Q: I’ve read that you are a proponent of “timing” the macronutrients to help bring about a certain physiological effect within the body, depending on when you work out and what the specific goal is at the time. Very simply, how do you time your cardio, training and carbs when looking to cut vs. adding size?
A: Yes, without a doubt I believe that a calorie is not just a calorie, and that each specific food, as well as how you time the foods, will ignite a specific and somewhat controllable hormonal cascade within the body. I also believe that this is a major factor in getting the desired effect from your overall program. While your question creates the temptation to write a 20-page essay on the subject, I will contain myself to just answering your question.
When I’m in a phase in which the main goal is to support lean mass gains, I tend to skip morning cardio and instead go straight to my first meal, which will contain a significant amount of carbs (along with protein and a little fat). I believe that’s necessary in order to bring the body out of a catabolic state immediately and set it back on a path of anabolism.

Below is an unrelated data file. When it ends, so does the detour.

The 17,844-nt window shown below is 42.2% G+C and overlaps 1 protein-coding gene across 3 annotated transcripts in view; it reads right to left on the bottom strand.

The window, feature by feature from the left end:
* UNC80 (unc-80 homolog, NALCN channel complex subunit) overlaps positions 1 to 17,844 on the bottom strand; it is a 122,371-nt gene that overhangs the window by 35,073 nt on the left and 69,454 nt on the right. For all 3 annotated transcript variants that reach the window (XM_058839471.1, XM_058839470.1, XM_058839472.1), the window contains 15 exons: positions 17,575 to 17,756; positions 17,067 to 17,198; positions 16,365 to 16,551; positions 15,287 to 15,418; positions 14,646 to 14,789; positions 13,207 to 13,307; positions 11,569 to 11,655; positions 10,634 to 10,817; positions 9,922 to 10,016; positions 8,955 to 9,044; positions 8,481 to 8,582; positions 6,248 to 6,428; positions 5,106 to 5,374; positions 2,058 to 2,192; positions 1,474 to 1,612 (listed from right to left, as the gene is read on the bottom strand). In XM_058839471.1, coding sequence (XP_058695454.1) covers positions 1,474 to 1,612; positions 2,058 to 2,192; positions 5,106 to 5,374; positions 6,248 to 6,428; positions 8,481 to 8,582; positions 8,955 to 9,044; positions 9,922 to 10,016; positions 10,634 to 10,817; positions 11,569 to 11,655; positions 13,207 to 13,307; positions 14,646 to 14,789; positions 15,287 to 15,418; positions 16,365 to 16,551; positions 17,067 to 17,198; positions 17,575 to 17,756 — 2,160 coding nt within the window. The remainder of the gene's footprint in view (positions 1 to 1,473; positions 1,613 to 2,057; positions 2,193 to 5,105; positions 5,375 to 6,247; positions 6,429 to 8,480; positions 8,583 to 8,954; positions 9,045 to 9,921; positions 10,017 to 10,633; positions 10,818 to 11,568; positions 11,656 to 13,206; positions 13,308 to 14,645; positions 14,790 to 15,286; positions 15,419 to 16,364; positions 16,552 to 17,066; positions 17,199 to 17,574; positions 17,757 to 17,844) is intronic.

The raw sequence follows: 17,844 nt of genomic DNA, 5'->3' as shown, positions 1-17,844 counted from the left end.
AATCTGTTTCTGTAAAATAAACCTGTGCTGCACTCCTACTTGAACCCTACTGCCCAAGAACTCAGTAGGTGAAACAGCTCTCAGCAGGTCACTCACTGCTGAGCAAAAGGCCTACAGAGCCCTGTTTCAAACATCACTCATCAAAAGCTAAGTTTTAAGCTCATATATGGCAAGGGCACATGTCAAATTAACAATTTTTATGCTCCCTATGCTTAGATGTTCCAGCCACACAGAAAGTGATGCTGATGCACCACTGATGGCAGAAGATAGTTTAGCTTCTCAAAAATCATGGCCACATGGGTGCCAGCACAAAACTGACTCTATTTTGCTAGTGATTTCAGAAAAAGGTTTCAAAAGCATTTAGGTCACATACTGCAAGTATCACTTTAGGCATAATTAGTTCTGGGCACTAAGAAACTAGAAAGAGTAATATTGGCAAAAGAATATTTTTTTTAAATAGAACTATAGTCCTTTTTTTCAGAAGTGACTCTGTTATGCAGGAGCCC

When dropping bodyfat is of the highest priority, however, I will perform fasted cardio—with some branched-chain amino acids and glutamine in my system—in the a.m. and follow that up with a meal of only protein and fats. It will not be until about two hours later, at my second meal, that I will have carbs. The thought is to allow cortisol to remain elevated for a longer period, as it is extremely catabolic to fat cells as well as muscle.
I always do my weight training in the early evening after my third or fourth meal, regardless of my training phase. When I’m adding muscle, I will normally do a short cardio session right after my workout and then demolish a good portion of carbs along with protein (usually whey and casein) as soon as my heart rate returns to normal.
When it’s time to get shredded, I take in whey protein shortly after completing my last repetition and then wait about 60 minutes before having a solid protein-and-carb meal. I feel that it allows the fat-burning effect of training to continue for a longer period while also keeping natural growth hormone levels elevated, both of which should help me get ripped somewhat more efficiently.
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